SAFE Act and the Loan Originator

This article is intended to outline the requirements of the SAFE Act and its impact on the lending industry.

The SAFE Act is part of the Housing and Economic Recovery Act of 2008.  All states must have a loan originator licensing and registration system in place by August 1, 2009 or August 1, 2010 for legislatures that meet biennially.  If a state fails to meet the federally mandated minimums and the state is not participating in the Nationwide Mortgage Licensing System and Registry (NMLS&R), the U.S. Department of Housing and Urban Development (HUD) will step in and implement a licensing system for the state. 


The purpose of enacting the SAFE Act is to provide uniform licensing standards nationwide, create a comprehensive licensing database, improve accountability and tracking of loan originators and enhance consumer protection. 


All loan originators, whether working for a mortgage broker, lender or depository institution fall under this Act and will either need to be licensed or registered and provided with a Unique Identifier number. 

Loan originators are defined in the Act as “Any individual who takes a residential mortgage loan application, assists the consumer in obtaining or applying to obtain a residential mortgage loan or who offers and negotiates terms of a residential mortgage loan”.  However, an individual who performs administrative, clerical tasks or real estate brokerage activity is excluded from the definition. 


Whether a loan originator will be required to be licensed or be required to register will depend on whether his or her employer is a depository institution or not.  All loan originators who are employed by a mortgage broker or lender (non-depository institution) will be required to obtain a state license.  Loan originators employed by depository institutions will need to register as a registered loan originator. 


Regardless of the License type, all originators will be assigned a Unique Identifier number which will remain with the loan originator permanently.  The Unique Identifier will allow for the electronic tracking and uniform identification of the loan originator and all loans originated by that originator, regardless of who employs him or her.


The SAFE Act does not require an individual who is: (1) only performing clerical tasks for the lender, (2) acts solely as a real estate agent in the sale of the residence, and (3) those employees whose function is as a loan underwriter or loan processor.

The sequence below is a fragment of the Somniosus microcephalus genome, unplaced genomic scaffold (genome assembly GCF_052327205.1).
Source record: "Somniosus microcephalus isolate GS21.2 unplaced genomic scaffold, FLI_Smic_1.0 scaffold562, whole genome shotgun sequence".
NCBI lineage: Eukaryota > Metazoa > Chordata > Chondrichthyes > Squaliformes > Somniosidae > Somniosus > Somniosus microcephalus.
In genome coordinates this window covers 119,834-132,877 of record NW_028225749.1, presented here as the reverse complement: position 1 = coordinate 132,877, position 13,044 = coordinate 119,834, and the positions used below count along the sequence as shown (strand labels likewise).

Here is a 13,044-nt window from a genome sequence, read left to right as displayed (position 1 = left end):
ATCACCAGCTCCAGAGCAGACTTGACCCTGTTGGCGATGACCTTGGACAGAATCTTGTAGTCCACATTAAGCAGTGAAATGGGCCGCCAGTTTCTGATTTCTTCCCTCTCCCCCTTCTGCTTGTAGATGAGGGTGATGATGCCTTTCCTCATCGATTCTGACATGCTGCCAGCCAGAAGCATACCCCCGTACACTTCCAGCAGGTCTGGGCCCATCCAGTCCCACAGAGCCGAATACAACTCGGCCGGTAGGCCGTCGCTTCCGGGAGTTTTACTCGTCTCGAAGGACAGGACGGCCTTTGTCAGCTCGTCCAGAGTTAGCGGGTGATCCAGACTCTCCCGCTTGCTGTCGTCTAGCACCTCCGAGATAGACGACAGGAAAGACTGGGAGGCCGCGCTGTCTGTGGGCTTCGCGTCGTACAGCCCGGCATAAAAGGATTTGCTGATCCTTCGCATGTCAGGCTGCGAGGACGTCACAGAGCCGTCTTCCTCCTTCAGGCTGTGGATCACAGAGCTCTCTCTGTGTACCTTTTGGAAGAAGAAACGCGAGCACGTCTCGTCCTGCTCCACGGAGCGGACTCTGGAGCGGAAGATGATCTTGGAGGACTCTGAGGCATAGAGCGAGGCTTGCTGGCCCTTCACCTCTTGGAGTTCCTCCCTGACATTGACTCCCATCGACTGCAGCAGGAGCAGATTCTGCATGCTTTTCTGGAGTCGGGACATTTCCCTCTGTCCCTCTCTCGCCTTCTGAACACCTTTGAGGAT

All applicants who are seeking to be state a loan originator must successfully complete a background check which includes providing fingerprints for submission to the FBI and any other governmental agency authorized to receive such information for the state.  An applicant must provide personal history, experience and authorization to the NMLS&R to pull credit on the applicant and obtain any other administrative, civil or criminal findings. 

Additionally, in order for the loan originator to obtain the license or registration, the loan originator must:

  1. not have had a loan originator license revoked from any jurisdiction;    
  2. not have any felonies within seven years of the application date;
  3. have no felonies related to fraud, dishonesty, breach of trust or money laundering;
  4. demonstrate financial responsibility, character and general fitness such as to command confidence in the community to show the loan originator will operate honestly, fairly, and efficiently under the SAFE Act;
  5. complete at least 20 hours of pre-licensing education;
  6. pass a written test with a score of 75 percent or better covering ethics, Federal & State Law & Regulations, fraud, consumer protection, nontraditional mortgages and fair lending;
  7. meet either a net worth or surety bond requirement or pay into a state fund.


In order to renew a loan originator license, the loan originator must maintain the minimum standards required to qualify for a license.  Additionally, the loan originator must successfully complete on an annual basis eight (8) hours of continuing education. Note: a continuing education course can only be used in the year in which it was taken and the same course cannot be taken in subsequent years for credit.  


The SAFE Act requires employees of depository institutions and their subsidiaries who meet the loan originator definition to be registered as loan originators. 

As a requirement for registration, a loan originator, at a minimum provide to the NMLS&R, fingerprints for submission to the FBI and any other governmental agency authorized to receive such information for the state for a background check.  Additionally an applicant must provide personal history, experience and authorization to the NMLS&R in order to obtain any administrative, civil or criminal findings. 


At a minimum, the states need to enact legislation to comply with the SAFE Act.  There are many states that already have some form of licensing requirement in place, but many don’t have all the requirements outlined in the SAFE Act such as net worth and surety bond requirements.  Thus, existing licensees may not be compliant and be subject to additional burdens.

As food for thought, the SAFE Act sets minimum standards that must be in each state’s licensing legislation.  There is nothing that would prohibit a state from creating requirements more restrictive then the minimum standards. 

George H. Marentis is President/CEO of Compliance Made Simple, LLC, a company that provides licensing and compliance related services to the mortgage lending industry nationwide. Mr. Marentis has a Juris Doctorate and over 15 years of mortgage and banking experience ranging from frontline operations, originations to regulatory and legislative compliance.  Information provided in this article is not intended to be legal advice and is informational only.